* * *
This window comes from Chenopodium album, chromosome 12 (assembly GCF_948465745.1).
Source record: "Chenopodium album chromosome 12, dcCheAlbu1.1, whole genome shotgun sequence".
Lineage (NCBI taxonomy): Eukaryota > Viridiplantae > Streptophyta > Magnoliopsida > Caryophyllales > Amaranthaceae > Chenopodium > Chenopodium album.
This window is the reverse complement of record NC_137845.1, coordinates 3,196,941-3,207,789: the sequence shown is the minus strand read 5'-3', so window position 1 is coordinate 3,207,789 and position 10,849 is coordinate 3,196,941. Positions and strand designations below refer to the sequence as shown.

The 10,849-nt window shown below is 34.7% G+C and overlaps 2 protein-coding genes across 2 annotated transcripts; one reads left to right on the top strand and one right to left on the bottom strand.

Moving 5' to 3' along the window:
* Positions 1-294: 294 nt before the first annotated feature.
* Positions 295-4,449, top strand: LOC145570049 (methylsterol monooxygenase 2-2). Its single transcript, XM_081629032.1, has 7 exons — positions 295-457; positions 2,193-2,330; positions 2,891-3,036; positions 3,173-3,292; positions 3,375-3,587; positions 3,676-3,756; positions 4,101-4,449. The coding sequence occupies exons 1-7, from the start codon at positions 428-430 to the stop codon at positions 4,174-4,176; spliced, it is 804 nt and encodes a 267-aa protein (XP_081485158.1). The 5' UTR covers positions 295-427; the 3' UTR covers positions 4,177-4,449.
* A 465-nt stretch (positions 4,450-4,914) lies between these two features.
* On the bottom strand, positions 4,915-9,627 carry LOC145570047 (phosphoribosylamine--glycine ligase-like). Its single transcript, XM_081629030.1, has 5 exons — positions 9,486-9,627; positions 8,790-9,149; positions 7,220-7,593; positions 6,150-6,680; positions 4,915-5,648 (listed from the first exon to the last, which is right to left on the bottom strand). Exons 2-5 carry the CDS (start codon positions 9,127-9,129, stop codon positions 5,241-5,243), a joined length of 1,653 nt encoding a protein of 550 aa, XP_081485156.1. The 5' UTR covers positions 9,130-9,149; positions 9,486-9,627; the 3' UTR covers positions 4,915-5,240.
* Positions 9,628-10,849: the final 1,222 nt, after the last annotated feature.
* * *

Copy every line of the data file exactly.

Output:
This window comes from Chenopodium album, chromosome 12 (assembly GCF_948465745.1).
Source record: "Chenopodium album chromosome 12, dcCheAlbu1.1, whole genome shotgun sequence".
Lineage (NCBI taxonomy): Eukaryota > Viridiplantae > Streptophyta > Magnoliopsida > Caryophyllales > Amaranthaceae > Chenopodium > Chenopodium album.
This window is the reverse complement of record NC_137845.1, coordinates 3,196,941-3,207,789: the sequence shown is the minus strand read 5'-3', so window position 1 is coordinate 3,207,789 and position 10,849 is coordinate 3,196,941. Positions and strand designations below refer to the sequence as shown.

The 10,849-nt window shown below is 34.7% G+C and overlaps 2 protein-coding genes across 2 annotated transcripts; one reads left to right on the top strand and one right to left on the bottom strand.

Moving 5' to 3' along the window:
* Positions 1-294: 294 nt before the first annotated feature.
* Positions 295-4,449, top strand: LOC145570049 (methylsterol monooxygenase 2-2). Its single transcript, XM_081629032.1, has 7 exons — positions 295-457; positions 2,193-2,330; positions 2,891-3,036; positions 3,173-3,292; positions 3,375-3,587; positions 3,676-3,756; positions 4,101-4,449. The coding sequence occupies exons 1-7, from the start codon at positions 428-430 to the stop codon at positions 4,174-4,176; spliced, it is 804 nt and encodes a 267-aa protein (XP_081485158.1). The 5' UTR covers positions 295-427; the 3' UTR covers positions 4,177-4,449.
* A 465-nt stretch (positions 4,450-4,914) lies between these two features.
* On the bottom strand, positions 4,915-9,627 carry LOC145570047 (phosphoribosylamine--glycine ligase-like). Its single transcript, XM_081629030.1, has 5 exons — positions 9,486-9,627; positions 8,790-9,149; positions 7,220-7,593; positions 6,150-6,680; positions 4,915-5,648 (listed from the first exon to the last, which is right to left on the bottom strand). Exons 2-5 carry the CDS (start codon positions 9,127-9,129, stop codon positions 5,241-5,243), a joined length of 1,653 nt encoding a protein of 550 aa, XP_081485156.1. The 5' UTR covers positions 9,130-9,149; positions 9,486-9,627; the 3' UTR covers positions 4,915-5,240.
* Positions 9,628-10,849: the final 1,222 nt, after the last annotated feature.